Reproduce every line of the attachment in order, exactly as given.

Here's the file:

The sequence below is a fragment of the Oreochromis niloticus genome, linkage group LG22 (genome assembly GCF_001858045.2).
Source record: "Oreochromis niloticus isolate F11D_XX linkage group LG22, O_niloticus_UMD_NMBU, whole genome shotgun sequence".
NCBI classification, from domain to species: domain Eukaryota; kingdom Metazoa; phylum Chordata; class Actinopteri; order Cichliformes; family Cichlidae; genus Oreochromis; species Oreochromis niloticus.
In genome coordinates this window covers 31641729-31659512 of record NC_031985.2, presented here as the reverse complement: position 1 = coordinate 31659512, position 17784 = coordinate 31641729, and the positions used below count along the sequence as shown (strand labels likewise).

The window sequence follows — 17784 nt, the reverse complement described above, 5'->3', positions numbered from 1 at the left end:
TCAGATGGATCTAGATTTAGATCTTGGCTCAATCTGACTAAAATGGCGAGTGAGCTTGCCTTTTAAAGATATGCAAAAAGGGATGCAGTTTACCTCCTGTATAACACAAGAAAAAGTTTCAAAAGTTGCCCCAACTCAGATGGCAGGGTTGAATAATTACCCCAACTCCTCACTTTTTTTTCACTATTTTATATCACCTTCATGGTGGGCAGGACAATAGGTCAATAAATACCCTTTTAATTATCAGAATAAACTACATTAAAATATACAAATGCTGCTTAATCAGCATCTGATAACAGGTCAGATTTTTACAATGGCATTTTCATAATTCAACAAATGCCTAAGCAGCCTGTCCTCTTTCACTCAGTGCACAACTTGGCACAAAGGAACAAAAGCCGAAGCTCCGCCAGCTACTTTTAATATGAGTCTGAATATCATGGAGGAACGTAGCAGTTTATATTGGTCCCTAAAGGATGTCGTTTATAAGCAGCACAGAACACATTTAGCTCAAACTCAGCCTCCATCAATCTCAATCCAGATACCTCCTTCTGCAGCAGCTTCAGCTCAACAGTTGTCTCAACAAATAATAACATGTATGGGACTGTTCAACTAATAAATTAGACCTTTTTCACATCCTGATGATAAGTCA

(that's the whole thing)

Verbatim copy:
The sequence below is a fragment of the Oreochromis niloticus genome, linkage group LG22 (genome assembly GCF_001858045.2).
Source record: "Oreochromis niloticus isolate F11D_XX linkage group LG22, O_niloticus_UMD_NMBU, whole genome shotgun sequence".
NCBI classification, from domain to species: domain Eukaryota; kingdom Metazoa; phylum Chordata; class Actinopteri; order Cichliformes; family Cichlidae; genus Oreochromis; species Oreochromis niloticus.
In genome coordinates this window covers 31641729-31659512 of record NC_031985.2, presented here as the reverse complement: position 1 = coordinate 31659512, position 17784 = coordinate 31641729, and the positions used below count along the sequence as shown (strand labels likewise).

The window sequence follows — 17784 nt, the reverse complement described above, 5'->3', positions numbered from 1 at the left end:
TCAGATGGATCTAGATTTAGATCTTGGCTCAATCTGACTAAAATGGCGAGTGAGCTTGCCTTTTAAAGATATGCAAAAAGGGATGCAGTTTACCTCCTGTATAACACAAGAAAAAGTTTCAAAAGTTGCCCCAACTCAGATGGCAGGGTTGAATAATTACCCCAACTCCTCACTTTTTTTTCACTATTTTATATCACCTTCATGGTGGGCAGGACAATAGGTCAATAAATACCCTTTTAATTATCAGAATAAACTACATTAAAATATACAAATGCTGCTTAATCAGCATCTGATAACAGGTCAGATTTTTACAATGGCATTTTCATAATTCAACAAATGCCTAAGCAGCCTGTCCTCTTTCACTCAGTGCACAACTTGGCACAAAGGAACAAAAGCCGAAGCTCCGCCAGCTACTTTTAATATGAGTCTGAATATCATGGAGGAACGTAGCAGTTTATATTGGTCCCTAAAGGATGTCGTTTATAAGCAGCACAGAACACATTTAGCTCAAACTCAGCCTCCATCAATCTCAATCCAGATACCTCCTTCTGCAGCAGCTTCAGCTCAACAGTTGTCTCAACAAATAATAACATGTATGGGACTGTTCAACTAATAAATTAGACCTTTTTCACATCCTGATGATAAGTCA